Tuesday after Epiphany
John 6:30-33, 48-51
30 So they said to him, “Then what sign do you do, that we may see and believe you? What work do you perform? 31 Our fathers ate the manna in the wilderness; as it is written, ‘He gave them bread from heaven to eat.’” 32 Jesus then said to them, “Truly, truly, I say to you, it was not Moses who gave you the bread from heaven, but my Father gives you the true bread from heaven. 33 For the bread of God is he who comes down from heaven and gives life to the world.”
48 I am the bread of life. 49 Your fathers ate the manna in the wilderness, and they died. 50 This is the bread that comes down from heaven, so that one may eat of it and not die. 51 I am the living bread that came down from heaven. If anyone eats of this bread, he will live forever. And the bread that I will give for the life of the world is my flesh.”
Before Boy Scouts, like so many of our once-treasured institutions, became captive to evangelists for the zeitgeist (the spirit of this present age), they were one of the best ways to prepare boys to become men of high character. When there was still compulsory military service for American young men, Boy Scouts of America readied boys for wearing a uniform proudly, for duty to God and country, and for sacrifice.
There was an esprit de corps about every scout troop in our hometown. The troop sponsored by the Presbyterians was an Eagle Scout machine. The one sponsored by the Methodists was a troop for some of the prominent families. The one sponsored by the Disciples of Christ (Christian) church was the troop founded by the oldest families in town, who viewed the troop’s use of their facilities as an act of noblesse oblige. Mama, Kinky (who was from one of the oldest families), and Betty were den mothers for our Cub Scout group, formed from boys that had attended the Bonham Free Kindergarten. When it came time for Webelos, Leonard, the pastor of 1st Christian, was our leader. When I began Boy Scouts, John was the man who gave hours and hours to our development into young men.
By day, John was a pharmacist at the Bonham Veterans Hospital. He was a Baptist, the father of boys, a World War II veteran, and the possessor of a great sense of humor. That helps when you take boys on camp outs and to summer camp. When you are a child, you don’t think about what a big deal it is for a man to work all day, come home for supper, and then go out one night each week to work with boys on various skills and to give up a Friday night and Saturday each month for campouts and a week each summer for Boy Scout camp. Sleeping on a cot in a tent, cooking over a campfire, and redirecting the energies of boys who would like to stay up all night long and, then, sleep all day. And to do it all for free? Such a deal! I look back at this point and stand in awe of a man who did that for love of God and neighbor.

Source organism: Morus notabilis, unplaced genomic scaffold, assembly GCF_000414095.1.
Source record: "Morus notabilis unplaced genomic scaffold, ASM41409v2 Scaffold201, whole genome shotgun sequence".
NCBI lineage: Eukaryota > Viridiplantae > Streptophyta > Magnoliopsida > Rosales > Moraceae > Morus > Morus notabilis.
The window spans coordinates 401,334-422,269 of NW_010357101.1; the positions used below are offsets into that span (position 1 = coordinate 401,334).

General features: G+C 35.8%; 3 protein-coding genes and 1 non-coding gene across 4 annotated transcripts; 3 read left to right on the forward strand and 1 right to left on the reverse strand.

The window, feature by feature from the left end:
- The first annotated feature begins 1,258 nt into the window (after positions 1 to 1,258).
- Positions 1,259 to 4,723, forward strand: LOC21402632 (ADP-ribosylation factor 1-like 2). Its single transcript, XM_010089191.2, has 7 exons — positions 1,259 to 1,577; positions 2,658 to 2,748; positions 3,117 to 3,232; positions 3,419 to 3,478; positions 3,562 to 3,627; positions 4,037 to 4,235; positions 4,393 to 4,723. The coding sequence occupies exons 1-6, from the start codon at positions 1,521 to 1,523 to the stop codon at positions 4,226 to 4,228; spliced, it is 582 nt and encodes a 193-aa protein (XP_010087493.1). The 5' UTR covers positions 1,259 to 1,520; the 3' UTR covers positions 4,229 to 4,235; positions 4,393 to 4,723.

John knew my Mom from work and my Dad from all his community volunteerism. They shared a special comradery as veterans of a war that had only been over for twenty-one years. War memories were fresh for that Greatest Generation as they began to have babies and to raise them to adulthood. When I think of how the turn of the century is almost two decades past now and how fresh those memories are for my wife and I, then I can only imagine what it was like for John, my parents, and their peers. They had seen so much death. They had been marked and shaped by coming of age during the Great Depression. They were grateful to be alive and citizens of the most exceptional country on earth. Lord, we need them now.
John was kind enough to allow me to bring my dog, Lady, on almost every camp out. She was never a bother, infinitely sweet, and very protective of the child she had helped to raise thus far. After setting up tents, digging latrines, making small cooking fires for each tent, and one large center fire, we ate, played games, and then gathered around the campfire for skits and singing. John loved to teach us a song: “Once I went in swimming where there were no women and no one to see. So, I took the dare and hung my underwear up in a high oak tree. Dove into the water, graceful as the Pharaoh’s daughter dove into the Nile, someone saw me there and stole my underwear and left me with a smile.” We sang it with gusto.
I remember learning from John the chant with hand motions called “Going on a Bear Hunt.” We learned more than we knew, because we learned there are obstacles in life that you can’t go over, can’t go under, can’t go around it, but got to go through. I think of that in all the dark seasons and remember John.
Dear Father, thank you for John and all the men who sacrifice so much to shape young boys into men. In Jesus’ name. Amen.
Pastor Samuel D. Zumwalt, STS
St Matthew's Evangelical Lutheran Church
English Standard Version (ESV)
The Holy Bible, English Standard Version. ESV® Text Edition: 2016. Copyright © 2001 by Crossway Bibles, a publishing ministry of Good News Publishers.